After 4 days and 19 hours, we have anchored outside of Teddy's Bar in Kupang. We stated the leg from Darwin with 7 of us (a mix of monohulls and catamarans) a day ahead of the main fleet as the winds were only moderate and were expected to drop to nothing for the official start on Saturday.
Over the next 24 hours we slowly separated into 2 groups of 3 and 4, Kittani sticking with Tintin and Gemini for the entire crossing. Pete organized a daily morning and evening catch-up on the VHF with our small fleet, so even though we lost sight of the other 4, they were never far behind us. The winds did drop as expected so we sailed whenever we could manage it, reverting to motoring when necessary.
The first 2 days we saw nothing but sea. Kittani was on auto pilot so Pete and I spent the days reading, snoozing and watching the scenery (360 degrees of beautiful indigo blue flatness). Some may find this boring ....... I did !!! Just as we crossed the line of Australian waters, there was our first Indonesian fishing boat ! 😄 This meant that the night sails began to require a little bit more attention. One afternoon we came across a fishing boat attached to a big black mooring buoy in the middle of the Timor Sea. It was in a depth of 500 meters and had no lighting or markings at all. Imagine meeting these in the dark of night and they are apparently quite common ....... scary thought. We advised the others by VHF to keep a watch out for it.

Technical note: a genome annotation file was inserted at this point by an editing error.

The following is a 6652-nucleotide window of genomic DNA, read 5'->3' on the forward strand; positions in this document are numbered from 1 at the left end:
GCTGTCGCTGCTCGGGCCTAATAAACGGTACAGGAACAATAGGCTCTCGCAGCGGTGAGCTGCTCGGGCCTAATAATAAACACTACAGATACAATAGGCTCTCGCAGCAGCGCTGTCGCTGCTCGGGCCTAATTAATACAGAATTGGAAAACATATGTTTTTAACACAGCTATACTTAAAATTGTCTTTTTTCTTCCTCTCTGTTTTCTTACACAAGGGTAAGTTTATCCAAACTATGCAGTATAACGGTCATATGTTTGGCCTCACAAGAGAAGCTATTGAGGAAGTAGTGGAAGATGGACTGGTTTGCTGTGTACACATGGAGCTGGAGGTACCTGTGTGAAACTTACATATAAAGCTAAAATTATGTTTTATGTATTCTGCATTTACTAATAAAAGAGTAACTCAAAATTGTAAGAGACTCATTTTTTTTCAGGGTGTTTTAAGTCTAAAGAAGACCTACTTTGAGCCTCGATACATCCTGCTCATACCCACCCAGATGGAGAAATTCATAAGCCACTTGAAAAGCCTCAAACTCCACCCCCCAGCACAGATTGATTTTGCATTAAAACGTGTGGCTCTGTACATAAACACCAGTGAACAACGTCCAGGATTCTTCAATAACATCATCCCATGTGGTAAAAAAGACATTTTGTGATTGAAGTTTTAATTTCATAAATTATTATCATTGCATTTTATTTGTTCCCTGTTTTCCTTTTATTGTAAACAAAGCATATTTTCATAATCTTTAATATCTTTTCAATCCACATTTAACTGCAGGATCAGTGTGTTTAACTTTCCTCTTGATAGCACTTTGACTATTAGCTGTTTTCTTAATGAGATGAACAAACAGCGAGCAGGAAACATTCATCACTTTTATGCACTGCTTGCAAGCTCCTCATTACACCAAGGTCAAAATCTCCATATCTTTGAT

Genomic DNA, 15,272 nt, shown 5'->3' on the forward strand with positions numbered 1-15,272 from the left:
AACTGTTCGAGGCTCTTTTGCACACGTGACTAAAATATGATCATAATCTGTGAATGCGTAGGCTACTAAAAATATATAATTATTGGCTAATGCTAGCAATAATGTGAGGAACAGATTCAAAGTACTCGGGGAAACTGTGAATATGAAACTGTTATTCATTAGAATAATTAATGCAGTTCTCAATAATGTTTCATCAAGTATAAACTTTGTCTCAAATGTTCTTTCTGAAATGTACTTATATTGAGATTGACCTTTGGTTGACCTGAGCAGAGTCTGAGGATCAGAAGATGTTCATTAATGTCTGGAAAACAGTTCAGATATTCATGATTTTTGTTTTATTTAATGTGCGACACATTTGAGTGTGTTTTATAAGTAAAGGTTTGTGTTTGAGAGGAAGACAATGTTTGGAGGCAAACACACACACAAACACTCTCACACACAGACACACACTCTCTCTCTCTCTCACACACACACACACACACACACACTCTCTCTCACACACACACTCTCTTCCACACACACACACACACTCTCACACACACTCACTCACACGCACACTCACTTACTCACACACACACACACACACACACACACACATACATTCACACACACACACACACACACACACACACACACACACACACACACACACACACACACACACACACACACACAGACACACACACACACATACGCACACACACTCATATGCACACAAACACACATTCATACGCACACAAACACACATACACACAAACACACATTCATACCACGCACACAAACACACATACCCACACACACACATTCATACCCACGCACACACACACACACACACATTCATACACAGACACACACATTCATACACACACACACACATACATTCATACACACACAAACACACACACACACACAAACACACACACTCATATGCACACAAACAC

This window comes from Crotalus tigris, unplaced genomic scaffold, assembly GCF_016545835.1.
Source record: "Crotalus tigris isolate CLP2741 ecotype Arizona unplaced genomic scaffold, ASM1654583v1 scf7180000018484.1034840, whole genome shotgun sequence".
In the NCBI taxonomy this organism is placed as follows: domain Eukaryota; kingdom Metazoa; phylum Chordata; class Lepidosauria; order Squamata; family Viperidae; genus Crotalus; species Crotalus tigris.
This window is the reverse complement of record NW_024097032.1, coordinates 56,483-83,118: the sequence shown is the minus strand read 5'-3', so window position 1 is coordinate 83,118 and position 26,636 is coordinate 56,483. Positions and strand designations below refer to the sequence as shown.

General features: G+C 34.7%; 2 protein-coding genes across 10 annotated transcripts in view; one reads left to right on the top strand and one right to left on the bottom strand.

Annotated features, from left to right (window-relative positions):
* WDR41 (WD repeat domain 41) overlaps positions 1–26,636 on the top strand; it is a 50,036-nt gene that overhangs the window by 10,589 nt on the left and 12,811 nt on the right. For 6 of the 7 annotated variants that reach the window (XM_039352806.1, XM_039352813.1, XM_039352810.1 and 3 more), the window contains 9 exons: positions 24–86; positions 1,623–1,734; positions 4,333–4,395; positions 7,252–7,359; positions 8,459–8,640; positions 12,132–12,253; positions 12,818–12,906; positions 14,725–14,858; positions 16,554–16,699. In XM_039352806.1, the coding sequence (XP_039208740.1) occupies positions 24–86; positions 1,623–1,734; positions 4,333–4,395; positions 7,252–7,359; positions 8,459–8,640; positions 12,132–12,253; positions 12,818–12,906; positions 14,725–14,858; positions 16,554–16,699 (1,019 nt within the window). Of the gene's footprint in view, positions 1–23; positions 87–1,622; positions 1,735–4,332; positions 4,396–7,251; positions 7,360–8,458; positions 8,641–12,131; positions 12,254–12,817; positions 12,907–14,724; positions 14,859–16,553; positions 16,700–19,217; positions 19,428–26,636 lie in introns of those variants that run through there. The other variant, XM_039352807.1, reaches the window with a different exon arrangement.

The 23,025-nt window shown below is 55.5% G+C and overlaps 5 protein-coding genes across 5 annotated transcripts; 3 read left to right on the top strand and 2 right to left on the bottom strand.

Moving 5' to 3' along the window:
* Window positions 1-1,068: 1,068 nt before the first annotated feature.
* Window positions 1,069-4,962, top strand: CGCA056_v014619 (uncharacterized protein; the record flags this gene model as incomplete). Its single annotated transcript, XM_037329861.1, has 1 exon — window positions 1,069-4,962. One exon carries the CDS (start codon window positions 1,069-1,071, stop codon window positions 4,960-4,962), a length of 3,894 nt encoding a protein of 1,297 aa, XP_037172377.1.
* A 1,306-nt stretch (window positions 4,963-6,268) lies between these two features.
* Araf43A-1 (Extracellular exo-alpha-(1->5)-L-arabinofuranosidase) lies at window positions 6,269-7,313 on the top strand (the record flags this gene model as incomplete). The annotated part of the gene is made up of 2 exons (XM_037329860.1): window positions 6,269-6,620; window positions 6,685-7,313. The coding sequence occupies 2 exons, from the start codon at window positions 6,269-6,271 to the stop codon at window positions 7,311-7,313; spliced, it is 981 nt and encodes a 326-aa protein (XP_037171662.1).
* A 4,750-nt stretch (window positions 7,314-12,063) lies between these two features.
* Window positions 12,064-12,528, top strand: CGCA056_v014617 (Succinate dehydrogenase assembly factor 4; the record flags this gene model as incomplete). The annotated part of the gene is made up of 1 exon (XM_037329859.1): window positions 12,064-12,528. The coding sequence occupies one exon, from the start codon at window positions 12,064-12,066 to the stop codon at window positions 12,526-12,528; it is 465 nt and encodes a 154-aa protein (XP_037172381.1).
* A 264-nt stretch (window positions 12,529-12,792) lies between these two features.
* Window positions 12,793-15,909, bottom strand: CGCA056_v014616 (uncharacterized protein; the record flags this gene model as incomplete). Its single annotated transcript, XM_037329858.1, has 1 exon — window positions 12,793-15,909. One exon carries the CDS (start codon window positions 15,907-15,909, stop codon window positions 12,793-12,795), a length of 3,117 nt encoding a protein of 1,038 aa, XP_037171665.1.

By late afternoon on day 3, we could see the outline of land in the distance. This meant we would be negotiating the main channel between Roti Island and West Timor in the early hours at 3.00am - this would be a challenge! With Gemini out in front (mother duck) we headed single file, Kittani then Tintin (2 big ducklings) towards the islands thinking this would be the safest way. Trying to identify lights was a guessing game with much communication between the 3 boats. "What the heck are those lights - are they on land? Is that a cruise ship? That looks like a car park! Those flashing like look like a disco! " They turned out to be strobe lights being towed behind fishing boats marking the nets. We inched our way up the channel dog tired from lack of sleep but by now running on adrenaline. Daylight was starting to show us the way towards Teddy's Bar and our anchorage. We were there. Our senses were assaulted by the oh so familiar smell of wood fires and the haunting sound of being called to prayer - we were definitely in Indonesia.